China yesterday explicitly urged Australia not to purchase a new fleet of submarines worth about A$50 billion (S$50 billion) from Japan, saying Canberra should remember World War II and consider "the feelings of Asian countries".
The public intervention by Chinese Foreign Minister Wang Yi into Australia's maritime security plans came as the United States has reportedly favoured Canberra buying the fleet of up to 12 submarines from Japan. The other main contenders are Germany and France.
Speaking to reporters during a visit to Beijing by Australia's Foreign Minister Julie Bishop, Mr Wang said Canberra should not encourage any moves by Tokyo to reinterpret its pacifist Constitution.
"We hope that in military cooperation with Japan, Australia will take into full account this historical context and take into consideration also the feelings of Asian countries because of that history," Mr Wang said. "We hope that Australia will take concrete actions to support the peaceful development of Japan and Japan's efforts to uphold its pacifist Constitution and not the opposite."
In response, Ms Bishop said Australia was conducting a "comprehensive evaluation process" driven by technological and capability requirements.
The highly anticipated submarine deal - set to be one of the world's biggest defence contracts - has increasingly embroiled Canberra in a regional contest for influence.
A final decision is expected later this year when the federal Government releases its long-term defence blueprint.
Japan and France are believed to be the front runners, but Tokyo is favoured by some because it would have strategic benefits, including bolstering defence ties between Australia and Japan.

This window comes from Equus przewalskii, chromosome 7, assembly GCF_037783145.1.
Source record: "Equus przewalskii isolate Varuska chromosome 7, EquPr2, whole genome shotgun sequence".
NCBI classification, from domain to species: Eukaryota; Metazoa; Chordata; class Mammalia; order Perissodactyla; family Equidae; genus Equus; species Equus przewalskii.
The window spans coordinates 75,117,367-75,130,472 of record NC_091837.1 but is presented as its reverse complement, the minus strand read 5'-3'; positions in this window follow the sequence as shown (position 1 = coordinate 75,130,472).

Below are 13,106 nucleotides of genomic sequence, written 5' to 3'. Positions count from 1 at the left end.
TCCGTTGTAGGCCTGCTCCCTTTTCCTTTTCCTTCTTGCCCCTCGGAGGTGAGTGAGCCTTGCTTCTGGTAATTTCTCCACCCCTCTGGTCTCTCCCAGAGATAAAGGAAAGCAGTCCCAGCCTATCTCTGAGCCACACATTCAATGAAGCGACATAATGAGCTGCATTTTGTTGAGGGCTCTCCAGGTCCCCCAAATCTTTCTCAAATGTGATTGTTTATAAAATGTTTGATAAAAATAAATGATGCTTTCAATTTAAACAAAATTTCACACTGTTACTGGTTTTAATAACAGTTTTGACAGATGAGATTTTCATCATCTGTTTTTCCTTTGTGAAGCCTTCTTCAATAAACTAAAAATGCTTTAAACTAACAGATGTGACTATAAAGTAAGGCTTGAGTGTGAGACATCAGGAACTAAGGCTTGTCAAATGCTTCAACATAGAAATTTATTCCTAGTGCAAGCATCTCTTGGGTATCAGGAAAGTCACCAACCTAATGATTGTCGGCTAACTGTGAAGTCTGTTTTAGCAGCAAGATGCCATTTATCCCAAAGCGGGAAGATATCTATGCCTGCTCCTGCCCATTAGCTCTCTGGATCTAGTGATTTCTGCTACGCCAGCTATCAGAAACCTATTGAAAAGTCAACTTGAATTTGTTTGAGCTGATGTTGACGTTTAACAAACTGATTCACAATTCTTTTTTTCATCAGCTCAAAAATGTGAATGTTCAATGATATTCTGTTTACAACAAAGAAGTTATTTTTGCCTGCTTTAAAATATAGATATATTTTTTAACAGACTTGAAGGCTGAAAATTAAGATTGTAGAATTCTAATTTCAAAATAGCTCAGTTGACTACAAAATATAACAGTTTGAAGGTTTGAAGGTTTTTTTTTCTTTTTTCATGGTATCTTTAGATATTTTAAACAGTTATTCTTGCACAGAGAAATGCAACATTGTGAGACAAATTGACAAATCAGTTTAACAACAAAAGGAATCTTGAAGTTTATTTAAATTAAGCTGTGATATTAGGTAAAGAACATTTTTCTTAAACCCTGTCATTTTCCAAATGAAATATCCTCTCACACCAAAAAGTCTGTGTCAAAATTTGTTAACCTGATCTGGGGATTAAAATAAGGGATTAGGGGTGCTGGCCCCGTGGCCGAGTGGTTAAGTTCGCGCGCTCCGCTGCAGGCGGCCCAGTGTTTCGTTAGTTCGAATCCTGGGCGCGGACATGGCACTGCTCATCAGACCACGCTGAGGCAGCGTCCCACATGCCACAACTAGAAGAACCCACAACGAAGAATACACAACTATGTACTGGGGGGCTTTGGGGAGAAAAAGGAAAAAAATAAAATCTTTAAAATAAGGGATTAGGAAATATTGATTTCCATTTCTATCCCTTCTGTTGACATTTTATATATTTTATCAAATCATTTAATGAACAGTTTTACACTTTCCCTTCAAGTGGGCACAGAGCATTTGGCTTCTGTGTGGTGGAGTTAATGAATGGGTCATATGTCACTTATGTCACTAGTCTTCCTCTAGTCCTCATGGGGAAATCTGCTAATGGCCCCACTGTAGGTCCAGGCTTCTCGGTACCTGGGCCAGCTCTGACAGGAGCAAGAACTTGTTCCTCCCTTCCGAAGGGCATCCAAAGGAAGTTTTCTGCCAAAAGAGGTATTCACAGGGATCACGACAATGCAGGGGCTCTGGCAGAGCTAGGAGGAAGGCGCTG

During a visit to Tokyo this week, Ms Bishop said: "We want to ensure that our new submarine fleet is able to provide the most high-quality, capable fleet that we're able to purchase."
Mr Andrew Shearer, a national security adviser to former Australian prime minister Tony Abbott, said in an article co-written with Dr Michael Green, from the Centre for Strategic and International Studies, that Washington had "been careful not to take sides" in the decision.
But they suggested US officials would prefer that Australia opted for Japan's bid, which involves a version of its 4,000-ton Soryu-class submarines.
"Senior US officials and military officers are in no doubt both as to the superior capability of the Japanese Soryu class and to the long-term strategic benefits to the United States and the region of an interoperable fleet of Australian and Japanese conventional submarines equipped with US combat systems," they wrote in The National Interest last month. "Particularly in an increasingly contested maritime environment in which undersea warfare will be critical."
Australia and China have expanded military exchanges and cooperation in recent years, but Canberra has also criticised Beijing's territorial assertiveness in the South China Sea.
Asked whether the US wanted Australia to choose Japan, Ms Bishop said earlier this week: "The US has said publicly that it recognises Australia's sovereign right to determine the outcome of the competitive evaluation process."
Mr Wang was asked yesterday whether he saw any move by Australia to shore up military ties with Japan as an effort to contain China's rise.
"I actually don't think any country or force in the world can stop that rise," he responded.